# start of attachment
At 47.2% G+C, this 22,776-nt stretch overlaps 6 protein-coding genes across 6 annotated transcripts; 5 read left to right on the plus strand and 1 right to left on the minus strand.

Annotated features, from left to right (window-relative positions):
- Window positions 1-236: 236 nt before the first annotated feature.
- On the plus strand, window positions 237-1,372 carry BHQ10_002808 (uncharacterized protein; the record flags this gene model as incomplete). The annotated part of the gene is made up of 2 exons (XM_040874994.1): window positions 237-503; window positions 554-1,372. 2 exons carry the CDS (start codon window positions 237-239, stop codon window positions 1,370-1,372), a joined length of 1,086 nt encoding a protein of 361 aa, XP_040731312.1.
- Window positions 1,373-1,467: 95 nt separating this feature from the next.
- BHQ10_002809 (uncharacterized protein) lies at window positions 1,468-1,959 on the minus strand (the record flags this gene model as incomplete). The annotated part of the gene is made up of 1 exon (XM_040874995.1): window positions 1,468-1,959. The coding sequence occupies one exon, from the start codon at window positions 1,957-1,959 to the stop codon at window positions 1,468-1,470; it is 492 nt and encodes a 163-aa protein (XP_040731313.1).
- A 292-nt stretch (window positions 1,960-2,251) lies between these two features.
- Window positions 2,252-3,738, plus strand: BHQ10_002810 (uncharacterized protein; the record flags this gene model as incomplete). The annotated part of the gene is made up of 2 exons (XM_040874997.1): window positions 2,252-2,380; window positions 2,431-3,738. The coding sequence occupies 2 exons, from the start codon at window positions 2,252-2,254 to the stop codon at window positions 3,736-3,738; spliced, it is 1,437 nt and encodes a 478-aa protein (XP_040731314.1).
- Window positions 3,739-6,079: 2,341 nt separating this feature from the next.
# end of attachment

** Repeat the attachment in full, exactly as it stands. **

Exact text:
At 47.2% G+C, this 22,776-nt stretch overlaps 6 protein-coding genes across 6 annotated transcripts; 5 read left to right on the plus strand and 1 right to left on the minus strand.

Annotated features, from left to right (window-relative positions):
- Window positions 1-236: 236 nt before the first annotated feature.
- On the plus strand, window positions 237-1,372 carry BHQ10_002808 (uncharacterized protein; the record flags this gene model as incomplete). The annotated part of the gene is made up of 2 exons (XM_040874994.1): window positions 237-503; window positions 554-1,372. 2 exons carry the CDS (start codon window positions 237-239, stop codon window positions 1,370-1,372), a joined length of 1,086 nt encoding a protein of 361 aa, XP_040731312.1.
- Window positions 1,373-1,467: 95 nt separating this feature from the next.
- BHQ10_002809 (uncharacterized protein) lies at window positions 1,468-1,959 on the minus strand (the record flags this gene model as incomplete). The annotated part of the gene is made up of 1 exon (XM_040874995.1): window positions 1,468-1,959. The coding sequence occupies one exon, from the start codon at window positions 1,957-1,959 to the stop codon at window positions 1,468-1,470; it is 492 nt and encodes a 163-aa protein (XP_040731313.1).
- A 292-nt stretch (window positions 1,960-2,251) lies between these two features.
- Window positions 2,252-3,738, plus strand: BHQ10_002810 (uncharacterized protein; the record flags this gene model as incomplete). The annotated part of the gene is made up of 2 exons (XM_040874997.1): window positions 2,252-2,380; window positions 2,431-3,738. The coding sequence occupies 2 exons, from the start codon at window positions 2,252-2,254 to the stop codon at window positions 3,736-3,738; spliced, it is 1,437 nt and encodes a 478-aa protein (XP_040731314.1).
- Window positions 3,739-6,079: 2,341 nt separating this feature from the next.